ALBANY, N.Y. – The New York State Education Department and the New York State United Teachers reached a deal on how to best evaluate New York state’s teachers, part of a mandate to hold on to $700 million in federal Race to the Top aid. The deal comes after an ultimatum from Governor Andrew Cuomo that if the parties couldn’t reach a deal, he would use a 30-day budget amendment to propose his own reforms in the executive budget.
The agreement announced Thursday lays out how teachers will be evaluated on a 100-point scale. On the scale, 60 points would come from administrative observations, peer observations and independently trained observers, according to a press release from the governor’s office.
As much as 40 points could come from state evaluations. Of those 40, 20 will come from students' scores on state evaluations, and the remaining 20 points will come from one of three options. Options include locally or independently designed tests, both of which would need to pass muster with the NYSED, or from state tests, according to the press release. Teachers will also receive one of four public ratings; teachers would be graded as ineffective, developing, effective and highly effective.
Educators remain critical of the system that links students' test scores with teachers' livelihoods, saying it will have unintended and severe negative consequences.
"The over emphasis of those results, and linking them in such a large proportion to teacher evaluation, I am concerned, as are many other principals that it will be harmful to the education process," said Carol Conklin-Spillane, principal of Sleepy Hollow High School in the Tarrytown Union Free School District.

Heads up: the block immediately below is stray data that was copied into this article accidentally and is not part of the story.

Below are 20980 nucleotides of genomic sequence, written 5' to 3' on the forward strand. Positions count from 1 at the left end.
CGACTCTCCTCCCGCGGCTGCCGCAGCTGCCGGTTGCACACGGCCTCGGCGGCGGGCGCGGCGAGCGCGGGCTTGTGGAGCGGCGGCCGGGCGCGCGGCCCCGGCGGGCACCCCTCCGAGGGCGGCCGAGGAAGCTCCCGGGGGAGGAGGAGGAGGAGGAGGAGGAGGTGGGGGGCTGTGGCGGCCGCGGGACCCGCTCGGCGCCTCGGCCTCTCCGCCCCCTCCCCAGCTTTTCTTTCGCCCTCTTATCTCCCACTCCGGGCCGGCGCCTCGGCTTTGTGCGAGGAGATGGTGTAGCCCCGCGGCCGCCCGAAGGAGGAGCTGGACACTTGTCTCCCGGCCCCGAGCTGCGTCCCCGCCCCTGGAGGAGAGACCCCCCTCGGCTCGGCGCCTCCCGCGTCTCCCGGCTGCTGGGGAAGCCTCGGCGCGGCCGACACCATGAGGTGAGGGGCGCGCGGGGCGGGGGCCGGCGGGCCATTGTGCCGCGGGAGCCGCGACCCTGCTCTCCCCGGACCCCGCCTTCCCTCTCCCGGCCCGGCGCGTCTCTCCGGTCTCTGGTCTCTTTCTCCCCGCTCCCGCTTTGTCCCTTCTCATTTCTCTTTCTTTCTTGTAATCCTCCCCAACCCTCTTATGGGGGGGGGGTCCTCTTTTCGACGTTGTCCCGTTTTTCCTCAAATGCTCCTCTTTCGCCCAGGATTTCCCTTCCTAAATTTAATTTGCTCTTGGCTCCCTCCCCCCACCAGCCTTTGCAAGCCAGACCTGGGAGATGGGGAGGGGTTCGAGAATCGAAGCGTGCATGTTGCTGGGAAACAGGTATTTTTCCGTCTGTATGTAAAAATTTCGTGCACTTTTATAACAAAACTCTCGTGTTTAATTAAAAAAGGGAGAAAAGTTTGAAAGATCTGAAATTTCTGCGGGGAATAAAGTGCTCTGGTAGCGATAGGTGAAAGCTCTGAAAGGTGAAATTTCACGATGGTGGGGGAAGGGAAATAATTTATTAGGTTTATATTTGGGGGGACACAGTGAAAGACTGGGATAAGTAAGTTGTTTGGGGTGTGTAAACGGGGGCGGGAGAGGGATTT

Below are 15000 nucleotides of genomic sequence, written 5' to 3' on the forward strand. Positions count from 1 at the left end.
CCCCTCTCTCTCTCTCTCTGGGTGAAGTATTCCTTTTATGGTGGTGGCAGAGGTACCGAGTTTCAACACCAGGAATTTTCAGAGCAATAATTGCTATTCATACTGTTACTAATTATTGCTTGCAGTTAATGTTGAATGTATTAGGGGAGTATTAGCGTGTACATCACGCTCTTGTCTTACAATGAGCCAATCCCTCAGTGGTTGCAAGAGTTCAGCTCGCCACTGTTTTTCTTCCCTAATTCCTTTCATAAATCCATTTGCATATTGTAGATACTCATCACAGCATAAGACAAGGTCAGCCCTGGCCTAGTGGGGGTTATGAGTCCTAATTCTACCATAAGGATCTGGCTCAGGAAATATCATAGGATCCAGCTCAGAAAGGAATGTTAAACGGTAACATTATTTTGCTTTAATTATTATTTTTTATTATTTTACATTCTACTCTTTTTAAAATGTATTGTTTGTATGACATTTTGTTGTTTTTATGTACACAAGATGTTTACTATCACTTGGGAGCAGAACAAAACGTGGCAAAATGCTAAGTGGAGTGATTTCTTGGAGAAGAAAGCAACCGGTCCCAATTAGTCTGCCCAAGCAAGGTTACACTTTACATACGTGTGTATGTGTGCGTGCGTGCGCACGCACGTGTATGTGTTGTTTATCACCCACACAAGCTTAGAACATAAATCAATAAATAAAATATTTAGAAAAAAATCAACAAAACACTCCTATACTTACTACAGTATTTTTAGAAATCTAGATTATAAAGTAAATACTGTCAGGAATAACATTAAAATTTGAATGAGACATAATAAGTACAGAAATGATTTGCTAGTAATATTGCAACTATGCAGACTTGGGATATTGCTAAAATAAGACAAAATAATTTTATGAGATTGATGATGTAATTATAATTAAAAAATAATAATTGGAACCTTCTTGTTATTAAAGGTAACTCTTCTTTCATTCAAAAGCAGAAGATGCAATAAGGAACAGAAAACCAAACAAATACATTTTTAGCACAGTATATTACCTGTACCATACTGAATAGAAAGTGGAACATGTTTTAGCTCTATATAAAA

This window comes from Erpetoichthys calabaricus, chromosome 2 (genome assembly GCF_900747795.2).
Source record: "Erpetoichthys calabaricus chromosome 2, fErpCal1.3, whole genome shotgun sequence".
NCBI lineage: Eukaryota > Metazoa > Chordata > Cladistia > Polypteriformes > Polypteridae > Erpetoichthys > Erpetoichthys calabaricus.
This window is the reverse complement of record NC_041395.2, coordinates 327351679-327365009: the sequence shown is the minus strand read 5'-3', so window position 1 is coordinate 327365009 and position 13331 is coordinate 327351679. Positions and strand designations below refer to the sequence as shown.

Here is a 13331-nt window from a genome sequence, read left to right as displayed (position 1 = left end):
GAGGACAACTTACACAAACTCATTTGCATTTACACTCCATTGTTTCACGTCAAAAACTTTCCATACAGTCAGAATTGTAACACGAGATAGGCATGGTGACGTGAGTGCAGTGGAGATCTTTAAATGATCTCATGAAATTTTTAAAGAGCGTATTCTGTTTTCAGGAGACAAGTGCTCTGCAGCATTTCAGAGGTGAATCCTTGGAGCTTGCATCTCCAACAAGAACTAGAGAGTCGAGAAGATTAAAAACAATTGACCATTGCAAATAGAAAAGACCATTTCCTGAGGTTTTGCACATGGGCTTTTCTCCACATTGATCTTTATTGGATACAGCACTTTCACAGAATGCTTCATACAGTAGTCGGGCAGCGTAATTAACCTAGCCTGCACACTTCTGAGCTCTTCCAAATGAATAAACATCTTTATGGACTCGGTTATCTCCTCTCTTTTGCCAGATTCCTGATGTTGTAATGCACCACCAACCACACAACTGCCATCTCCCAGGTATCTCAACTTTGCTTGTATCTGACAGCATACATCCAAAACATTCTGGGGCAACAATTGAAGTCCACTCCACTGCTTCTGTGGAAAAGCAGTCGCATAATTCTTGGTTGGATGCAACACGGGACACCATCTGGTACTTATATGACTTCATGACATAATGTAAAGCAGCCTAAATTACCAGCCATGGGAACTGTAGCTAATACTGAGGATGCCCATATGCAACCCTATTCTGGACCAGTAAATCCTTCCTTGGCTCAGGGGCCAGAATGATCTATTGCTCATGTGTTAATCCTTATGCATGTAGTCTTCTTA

An amendment to education law was originally passed in 2010 in an attempt to secure Race to the Top funds, but a lawsuit between the SED and teacher’s unions temporarily halted the reforms.
Despite the deadline brushing deal between Richard Iannuzzi, president of the New York State United Teachers and John King, New York state education commissioner, a large number of educators have concerns about the criteria on which Annual Professional Performance Reviews (APPR) will be based.
“It’s never a bad thing to have accountability measures in place,” said Deborah O’Connell, assistant superintendent of Croton-Harmon Schools, “However, this is moving so quickly that it’s very hard for districts to have enough time to implement the APPR."
Principals from nearly every school district in Westchester, 117 total, signed a petition against the broad changes and implementation of the APPRs. The position paper signed by these principals expressed concerns such as classroom funds going towards observation and consulting companies and that linking a teacher’s livelihood with students' test outcomes encourages making tests the main focus in the classroom.
For some districts, officials believe the ends don’t justify the means. The Croton-Harmon School District will receive $6,909 over four years to implement the changes. Officials say this likely won’t even cover the cost of the new evaluation system.
Still, the long-warring parties involved in the deal lauded it, Iannuzzi said in the press release, "Teachers support high standards and accountability for our profession. We believe today's agreement is good for students and fair to teachers.”